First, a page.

Social contrasts and conflicts of various kinds are depicted or implied in Flannery O’Connor’s short story “Good Country People.” Such conflicts include the following:
- Conflicts or contrasts between the values of conventional young women (such as Mrs. Freeeman’s daughters) and unconventional young women (such as Joy/Hulga).
- Contrasts between the values of “good country people” (such as the Freemans) and “trash” (the kinds of workers Mrs. Hopewell does not want to hire). As the narrator puts it, the reason Mrs. Hopewell had employed the Freemans for such a long time
was that they were not trash. They were good country people.
- Contrasts and conflicts between middle-class people such as Mrs. Hopewell and lower-class people such as the Freemans.
- Conflicts between parents (such as Mrs. Hopewell) who have one set of values and children (such as Joy/Hulga) who have a very different set of values.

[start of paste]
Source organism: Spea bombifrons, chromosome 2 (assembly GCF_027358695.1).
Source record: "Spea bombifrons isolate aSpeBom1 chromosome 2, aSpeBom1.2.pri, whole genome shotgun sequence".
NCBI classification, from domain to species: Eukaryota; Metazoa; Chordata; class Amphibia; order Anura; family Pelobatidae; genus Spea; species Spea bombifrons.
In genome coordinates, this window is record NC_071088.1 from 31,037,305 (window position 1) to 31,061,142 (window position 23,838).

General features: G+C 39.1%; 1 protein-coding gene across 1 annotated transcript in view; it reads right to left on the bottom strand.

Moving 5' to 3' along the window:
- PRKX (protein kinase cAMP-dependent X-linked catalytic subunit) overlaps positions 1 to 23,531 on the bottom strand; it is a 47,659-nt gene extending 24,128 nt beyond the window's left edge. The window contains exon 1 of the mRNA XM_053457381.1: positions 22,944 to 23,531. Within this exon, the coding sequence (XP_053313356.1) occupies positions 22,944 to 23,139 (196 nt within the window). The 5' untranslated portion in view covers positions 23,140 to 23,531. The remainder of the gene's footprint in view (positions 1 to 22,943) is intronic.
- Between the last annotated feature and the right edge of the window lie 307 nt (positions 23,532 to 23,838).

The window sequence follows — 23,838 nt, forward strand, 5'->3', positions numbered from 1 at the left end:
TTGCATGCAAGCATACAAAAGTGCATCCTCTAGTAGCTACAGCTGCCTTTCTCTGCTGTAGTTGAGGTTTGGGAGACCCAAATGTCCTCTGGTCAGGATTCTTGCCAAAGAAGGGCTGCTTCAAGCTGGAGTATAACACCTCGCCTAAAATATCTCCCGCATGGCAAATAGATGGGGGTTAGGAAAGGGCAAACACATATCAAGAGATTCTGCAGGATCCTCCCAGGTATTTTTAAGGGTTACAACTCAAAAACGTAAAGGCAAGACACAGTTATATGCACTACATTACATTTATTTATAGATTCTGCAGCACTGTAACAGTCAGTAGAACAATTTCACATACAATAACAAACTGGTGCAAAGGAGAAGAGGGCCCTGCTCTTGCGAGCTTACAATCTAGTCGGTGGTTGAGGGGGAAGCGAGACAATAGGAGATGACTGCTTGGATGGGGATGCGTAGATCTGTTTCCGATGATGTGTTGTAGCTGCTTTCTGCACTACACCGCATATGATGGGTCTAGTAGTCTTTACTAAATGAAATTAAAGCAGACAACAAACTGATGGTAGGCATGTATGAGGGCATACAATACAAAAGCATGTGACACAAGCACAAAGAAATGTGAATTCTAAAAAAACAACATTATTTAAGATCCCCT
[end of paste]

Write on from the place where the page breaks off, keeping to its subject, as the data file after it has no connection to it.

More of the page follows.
- Conflicts between those who like to think of themselves as optimists (such as Mrs. Hopewell) and those who are natural pessimists (such as Joy/Hulga).
- Conflicts between people who are satisfied members of the middle class (such as Mrs. Hopewell) and people who reject middle-class values (such as Joy/Hulga).
- Conflicts between those who are not especially highly educated (such as Mrs. Hopewell) and those who like to consider themselves intellectuals (such as Joy/Hulga).
- Conflicts between those who profess belief in God (such as Manley Pointer) and those who reject religion (such as Joy/Hulga).
In short, O’Connor’s story is a story brimming with conflicts (or potential conflicts) of all sorts, but these are presented in ways that make them seem funny rather than pitiful or tragic. Interestingly enough, in this story, unlike in many others by O'Connors, racial conflicts are not emphasized.